Monday, November 4, 2013

Teaching People How to Treat You

So my goal tonight is to write a blog in about 20 minutes. We’ll see how this goes…

In a few recent conversations I have found myself reminding others (and sometimes myself) that “you teach people how to treat you.” You teach and curb behavior through punishments and rewards. If you allow a behavior to continue without telling someone it’s undesired, then you are in a sense rewarding, or encouraging said behavior. However, the moment you indicate to someone, “Uh, uh, not cool,” you are telling to them that that behavior won’t be tolerated. We tell children “don’t do that” or “good job” all the time; but, it seems that in our adult lives the concept of “teaching” someone the ‘rights’ and ‘wrongs’ of interacting with us is slightly beyond our grasp.

The teaching is usually best done in the beginning of a relationship – though, I am a believer that you are allowed to change your mind about what is and/or is not acceptable, and therefore you may have to re-teach people from time to time. Establish your boundaries early, in an assertive way. Make sure people understand if you’re the type that likes to joke around, or if you’re more serious. What are your pet peeves? Will someone being routinely late drive you mad? Have you told them this?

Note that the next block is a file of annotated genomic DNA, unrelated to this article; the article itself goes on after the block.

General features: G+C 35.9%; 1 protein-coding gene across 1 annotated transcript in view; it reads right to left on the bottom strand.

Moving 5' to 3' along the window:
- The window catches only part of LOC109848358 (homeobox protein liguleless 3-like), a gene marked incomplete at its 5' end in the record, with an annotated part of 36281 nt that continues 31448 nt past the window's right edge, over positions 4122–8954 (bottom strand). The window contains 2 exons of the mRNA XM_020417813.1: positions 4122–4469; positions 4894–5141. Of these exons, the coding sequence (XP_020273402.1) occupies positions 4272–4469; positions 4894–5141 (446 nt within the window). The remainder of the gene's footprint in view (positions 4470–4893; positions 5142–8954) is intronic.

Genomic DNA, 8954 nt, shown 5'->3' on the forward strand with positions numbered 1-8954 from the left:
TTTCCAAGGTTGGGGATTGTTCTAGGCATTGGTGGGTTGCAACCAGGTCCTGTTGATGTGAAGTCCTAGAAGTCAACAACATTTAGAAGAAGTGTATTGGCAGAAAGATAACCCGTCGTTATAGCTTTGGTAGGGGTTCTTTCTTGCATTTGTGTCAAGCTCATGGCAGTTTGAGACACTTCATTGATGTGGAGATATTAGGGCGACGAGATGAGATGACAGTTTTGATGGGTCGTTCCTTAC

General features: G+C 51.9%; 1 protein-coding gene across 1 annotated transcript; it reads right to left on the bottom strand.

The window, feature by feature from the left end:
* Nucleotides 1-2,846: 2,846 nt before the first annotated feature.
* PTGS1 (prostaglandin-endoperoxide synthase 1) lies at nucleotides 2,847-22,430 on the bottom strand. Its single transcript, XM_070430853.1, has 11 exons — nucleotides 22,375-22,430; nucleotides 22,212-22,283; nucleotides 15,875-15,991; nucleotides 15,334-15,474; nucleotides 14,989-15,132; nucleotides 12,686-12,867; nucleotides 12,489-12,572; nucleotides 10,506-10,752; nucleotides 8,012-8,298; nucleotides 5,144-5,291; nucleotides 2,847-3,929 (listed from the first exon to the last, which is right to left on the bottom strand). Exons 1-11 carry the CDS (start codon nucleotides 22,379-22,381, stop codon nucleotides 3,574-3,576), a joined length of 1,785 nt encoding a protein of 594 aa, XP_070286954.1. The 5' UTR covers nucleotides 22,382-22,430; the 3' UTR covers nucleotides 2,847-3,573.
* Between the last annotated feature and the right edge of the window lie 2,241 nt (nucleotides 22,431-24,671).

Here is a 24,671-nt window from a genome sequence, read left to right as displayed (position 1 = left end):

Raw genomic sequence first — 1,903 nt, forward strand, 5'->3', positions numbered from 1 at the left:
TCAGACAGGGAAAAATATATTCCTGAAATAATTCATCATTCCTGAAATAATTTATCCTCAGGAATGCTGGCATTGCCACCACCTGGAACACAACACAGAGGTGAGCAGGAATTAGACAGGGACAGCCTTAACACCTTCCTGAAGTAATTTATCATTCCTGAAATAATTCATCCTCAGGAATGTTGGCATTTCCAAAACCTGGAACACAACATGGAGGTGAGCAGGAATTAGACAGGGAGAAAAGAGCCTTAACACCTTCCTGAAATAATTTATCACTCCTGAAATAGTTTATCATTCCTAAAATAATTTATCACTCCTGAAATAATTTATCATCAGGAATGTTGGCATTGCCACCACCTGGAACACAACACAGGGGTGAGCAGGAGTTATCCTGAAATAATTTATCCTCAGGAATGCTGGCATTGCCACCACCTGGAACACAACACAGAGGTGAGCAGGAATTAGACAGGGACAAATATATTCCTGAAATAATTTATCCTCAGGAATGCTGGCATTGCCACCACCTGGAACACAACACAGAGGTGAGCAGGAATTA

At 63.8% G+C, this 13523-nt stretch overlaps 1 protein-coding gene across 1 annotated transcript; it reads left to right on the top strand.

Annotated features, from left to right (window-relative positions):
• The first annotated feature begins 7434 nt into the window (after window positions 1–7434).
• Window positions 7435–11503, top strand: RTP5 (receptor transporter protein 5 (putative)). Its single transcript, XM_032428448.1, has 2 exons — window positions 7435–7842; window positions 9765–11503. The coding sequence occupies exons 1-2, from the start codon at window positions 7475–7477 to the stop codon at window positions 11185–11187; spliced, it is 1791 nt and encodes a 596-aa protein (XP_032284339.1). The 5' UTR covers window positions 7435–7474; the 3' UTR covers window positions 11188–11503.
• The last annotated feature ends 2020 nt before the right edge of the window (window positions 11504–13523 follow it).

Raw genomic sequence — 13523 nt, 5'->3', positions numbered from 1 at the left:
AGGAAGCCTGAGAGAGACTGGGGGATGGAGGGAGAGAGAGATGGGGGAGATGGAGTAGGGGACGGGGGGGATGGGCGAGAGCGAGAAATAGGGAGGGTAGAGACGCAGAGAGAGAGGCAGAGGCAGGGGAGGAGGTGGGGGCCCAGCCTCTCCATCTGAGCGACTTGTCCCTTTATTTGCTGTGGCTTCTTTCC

I think…no, I know that too often I have not wanted to ruffle feathers and have allowed undesirable behaviors and attitudes towards me continue. After weeks or months of this ‘annoying’ behavior, I have no one to blame but myself for my thinned patience and constant annoyance.

I’m in a period of my life where, to quote Sweet Brown, I truly feel that “ain’t nobody got time for that.” The foolishness, the gossip, the backstabbing, laziness, being uncommunicative, being shady, down-right rude, sneaky, or manipulative just isn’t going to fly with me. Some people may tolerate it in their lives, they may teach others through their silence or through their own deceitful behavior, that it’s okay to act up; I, however, will surely be teaching others differently.

Men know before or upon meeting me that I require a certain level of respect. It’s in the way I carry myself, the way I interact with my male friends, and even in the way I flirt. My co-workers have learned that though I may be quite, I will not be taken advantage of, I know my stuff, and I don’t take ‘no’ for an answer. My female friends – though few they may be – know that I will always tell it like it is and will speak what’s on my mind with no apology or disrespect intended.

Decide who you are, what you want to be, what attributes you want people to see and respect most about you – and then make sure it happens. If they can’t respect you for that…then they can keep it moving.